Andy Kruy

Chasing The Games

Sportsman Andy Kruy is currently the third-fastest man in the country, and at just 22 years old. His achievements in athletics include medals in the 100 metres and long jump at New Zealand championship level. With no signs of slowing down (literally), he looks forward to some day becoming the fastest man in New Zealand.

Andy found his passion for sports at a young age, when his early school days were filled with playing lunchtime games with friends. It was the influence of these friends that had Andy wanting to play Saturday morning rugby for a local club. “It’s a funny story, because I remember when I was 11 years old I had to beg my Dad to let me play. I think I even cried so that he would say yes.”

Andy understands how his parents might have seen club sport as a distraction from getting a much-valued education, given what they had been through. Andy’s parents came to
New Zealand as refugees, having escaped from Cambodia during the rule of the communist Khmer Rouge in the late 1970s. This devastating government cost nearly two million
Cambodians their lives during the four years that would become known as the Cambodian Genocide.

“When I was younger I was told about this, just so that I would know where I had come from and how fortunate we were to live in this land of opportunity.”

Andy KruyAttending Freyberg High School gave Andy plenty of opportunities, and in particular allowed him to further his interest in sports. However, Andy was also faced with his
biggest challenge during his time at high school, when his mother passed away.

“I wanted to give up sport, and I actually took a month off to go back to Cambodia.”

On returning to New Zealand, Andy found his passion for sport had not left him, and what followed was what he personally considers one of his most successful years.

While in his last year of high school, Andy managed to juggle club sports, his role as a House Captain and school work, while also gaining scholarships that would enable him to attend Massey University. He made history as House Captain by leading his house to win the House Cup for the first time in 15 years. This was also the first year that he won a national title in long jump, breaking the long jump record held by former professional rugby player Mark Ranby.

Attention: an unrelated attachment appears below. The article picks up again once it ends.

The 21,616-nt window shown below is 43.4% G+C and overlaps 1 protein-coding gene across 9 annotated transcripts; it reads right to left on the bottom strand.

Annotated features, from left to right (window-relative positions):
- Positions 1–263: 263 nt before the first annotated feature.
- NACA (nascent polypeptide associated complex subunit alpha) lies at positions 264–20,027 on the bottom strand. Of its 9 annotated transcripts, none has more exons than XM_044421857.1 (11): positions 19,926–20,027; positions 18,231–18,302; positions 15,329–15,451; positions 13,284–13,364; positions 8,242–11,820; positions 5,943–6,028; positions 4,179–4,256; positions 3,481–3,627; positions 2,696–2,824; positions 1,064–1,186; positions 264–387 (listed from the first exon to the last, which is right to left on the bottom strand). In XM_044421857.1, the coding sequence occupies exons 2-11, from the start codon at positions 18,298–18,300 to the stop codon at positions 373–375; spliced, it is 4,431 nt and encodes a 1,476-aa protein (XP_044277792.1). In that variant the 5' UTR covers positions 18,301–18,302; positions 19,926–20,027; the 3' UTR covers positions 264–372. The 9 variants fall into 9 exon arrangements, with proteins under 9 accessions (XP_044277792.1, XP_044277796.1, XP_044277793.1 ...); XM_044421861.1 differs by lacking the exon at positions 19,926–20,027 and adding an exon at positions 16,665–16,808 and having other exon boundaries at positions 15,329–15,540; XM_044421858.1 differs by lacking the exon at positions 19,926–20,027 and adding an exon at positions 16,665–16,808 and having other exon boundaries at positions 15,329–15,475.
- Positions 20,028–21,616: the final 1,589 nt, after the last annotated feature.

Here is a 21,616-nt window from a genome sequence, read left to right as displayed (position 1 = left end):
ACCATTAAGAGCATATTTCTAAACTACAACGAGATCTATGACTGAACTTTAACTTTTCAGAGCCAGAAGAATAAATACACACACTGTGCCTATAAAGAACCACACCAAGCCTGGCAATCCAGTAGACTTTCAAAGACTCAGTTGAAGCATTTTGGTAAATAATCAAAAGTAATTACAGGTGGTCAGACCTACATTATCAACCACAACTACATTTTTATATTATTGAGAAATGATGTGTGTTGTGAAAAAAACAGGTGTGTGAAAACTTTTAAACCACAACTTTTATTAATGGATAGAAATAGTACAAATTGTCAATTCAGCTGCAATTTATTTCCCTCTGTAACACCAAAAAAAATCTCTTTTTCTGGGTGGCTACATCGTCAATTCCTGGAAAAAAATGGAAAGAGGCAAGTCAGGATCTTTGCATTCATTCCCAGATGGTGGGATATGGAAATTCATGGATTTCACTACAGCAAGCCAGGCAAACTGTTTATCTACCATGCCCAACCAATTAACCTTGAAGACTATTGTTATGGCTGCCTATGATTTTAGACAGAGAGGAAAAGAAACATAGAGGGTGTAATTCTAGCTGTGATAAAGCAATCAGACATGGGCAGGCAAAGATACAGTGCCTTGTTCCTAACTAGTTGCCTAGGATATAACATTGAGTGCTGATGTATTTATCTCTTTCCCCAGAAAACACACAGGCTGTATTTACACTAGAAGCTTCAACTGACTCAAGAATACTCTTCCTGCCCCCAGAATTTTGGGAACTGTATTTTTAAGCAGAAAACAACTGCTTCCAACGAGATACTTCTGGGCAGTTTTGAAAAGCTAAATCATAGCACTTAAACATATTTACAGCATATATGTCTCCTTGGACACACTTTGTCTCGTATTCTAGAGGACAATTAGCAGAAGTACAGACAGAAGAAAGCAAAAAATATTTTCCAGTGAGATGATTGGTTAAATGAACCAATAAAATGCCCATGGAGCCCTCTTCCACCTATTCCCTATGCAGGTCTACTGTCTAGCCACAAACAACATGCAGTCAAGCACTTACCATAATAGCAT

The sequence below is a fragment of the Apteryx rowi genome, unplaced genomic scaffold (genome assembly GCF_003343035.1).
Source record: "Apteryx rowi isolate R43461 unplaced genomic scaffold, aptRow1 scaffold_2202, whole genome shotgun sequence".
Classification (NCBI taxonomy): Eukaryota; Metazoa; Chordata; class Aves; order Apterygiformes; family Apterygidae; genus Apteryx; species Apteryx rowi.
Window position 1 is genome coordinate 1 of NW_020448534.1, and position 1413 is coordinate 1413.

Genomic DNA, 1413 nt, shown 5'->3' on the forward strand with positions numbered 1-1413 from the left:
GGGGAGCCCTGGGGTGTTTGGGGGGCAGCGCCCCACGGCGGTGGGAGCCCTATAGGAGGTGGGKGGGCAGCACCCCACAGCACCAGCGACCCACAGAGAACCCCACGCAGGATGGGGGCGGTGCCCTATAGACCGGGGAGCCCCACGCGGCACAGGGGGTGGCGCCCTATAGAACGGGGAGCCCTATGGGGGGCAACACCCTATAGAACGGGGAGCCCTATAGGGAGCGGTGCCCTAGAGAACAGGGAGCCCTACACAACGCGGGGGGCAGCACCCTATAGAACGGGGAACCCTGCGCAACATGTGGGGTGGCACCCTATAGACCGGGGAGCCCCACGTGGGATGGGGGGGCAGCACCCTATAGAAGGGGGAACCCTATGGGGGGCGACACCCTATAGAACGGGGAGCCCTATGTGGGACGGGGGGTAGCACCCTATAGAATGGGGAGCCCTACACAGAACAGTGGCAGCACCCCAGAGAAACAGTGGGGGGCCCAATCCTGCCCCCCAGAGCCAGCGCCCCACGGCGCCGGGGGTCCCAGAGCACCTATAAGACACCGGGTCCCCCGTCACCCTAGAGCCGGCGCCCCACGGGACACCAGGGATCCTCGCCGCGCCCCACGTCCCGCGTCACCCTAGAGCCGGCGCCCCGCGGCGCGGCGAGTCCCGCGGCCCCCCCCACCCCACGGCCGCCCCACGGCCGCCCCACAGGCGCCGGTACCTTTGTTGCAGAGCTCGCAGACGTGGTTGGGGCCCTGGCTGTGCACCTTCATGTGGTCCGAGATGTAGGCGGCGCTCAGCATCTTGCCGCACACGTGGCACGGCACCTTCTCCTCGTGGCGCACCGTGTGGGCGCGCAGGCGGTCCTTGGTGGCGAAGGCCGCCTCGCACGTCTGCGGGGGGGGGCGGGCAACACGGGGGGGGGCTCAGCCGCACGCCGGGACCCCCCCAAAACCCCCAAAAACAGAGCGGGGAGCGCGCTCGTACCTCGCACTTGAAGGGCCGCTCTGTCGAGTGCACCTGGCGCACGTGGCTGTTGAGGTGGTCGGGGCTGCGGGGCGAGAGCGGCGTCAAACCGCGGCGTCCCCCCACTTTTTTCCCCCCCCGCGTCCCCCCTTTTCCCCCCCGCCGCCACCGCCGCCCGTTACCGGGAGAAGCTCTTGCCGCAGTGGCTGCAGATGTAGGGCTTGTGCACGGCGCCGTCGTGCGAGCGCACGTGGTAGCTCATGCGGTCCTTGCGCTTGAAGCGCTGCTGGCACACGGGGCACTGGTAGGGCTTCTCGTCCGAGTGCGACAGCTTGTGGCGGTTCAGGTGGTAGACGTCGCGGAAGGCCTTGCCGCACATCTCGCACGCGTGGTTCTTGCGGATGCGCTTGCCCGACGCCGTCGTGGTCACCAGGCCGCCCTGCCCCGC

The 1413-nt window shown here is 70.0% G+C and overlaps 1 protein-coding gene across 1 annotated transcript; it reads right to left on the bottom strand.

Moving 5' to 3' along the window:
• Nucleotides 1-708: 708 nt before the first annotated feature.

At Massey University, Andy decided to switch his sporting focus to athletics. The close proximity of the track, and support from the Academy of Sport, helped him to balance
his studies with his training.

“Some days I would have to skip training to get assignments done, but overall it was really easy. After my lectures finished for the day I could jump straight down to the
track. If it had been even five kilometres away it would have been way more difficult.”

This balancing act between sport and study paid off for Andy, when he graduated from Massey with a Bachelor of Business Studies in Sport Management and Business Management, as well as making the senior grade in athletics.

With his degree in hand Andy has gone on to work at Sport Manawatu as a Community Sports Advisor. This role involves working with sports clubs and unions around the
region to increase participation in sport, increase junior numbers, and help groups with funding opportunities – work that Andy is loving.

Realistically, I have from now until I’m maybe 30, so that’s really only eight years to live this dream.

Meanwhile Andy’s job hasn’t slowed him down at all on the track. He gained a bronze medal in the 2013 New Zealand championship men’s 100 metres, and as a member of the New
Zealand men’s relay squad he and teammates Scott Burch, Zac Topping and William Smart came second in the 2013 senior men’s national competition.

Although he has to travel north every two months to train with the rest of the relay team, Andy himself has never felt he needed to move to further his sporting career. A big reason for this is the confidence he has in his coaches.

“Anne Thomson and George McConachy have been coaching me for a good five years now and our great relationship is getting results, so why move?”

These past few years have kept Andy quite busy, and although he may not have a lot of spare time outside sports, Andy knows he won’t be competing in athletics meets all his life. “Realistically, I have from now until I’m maybe 30, so that’s really only eight years to live this dream.”

A long way to go

Pulling the extra miles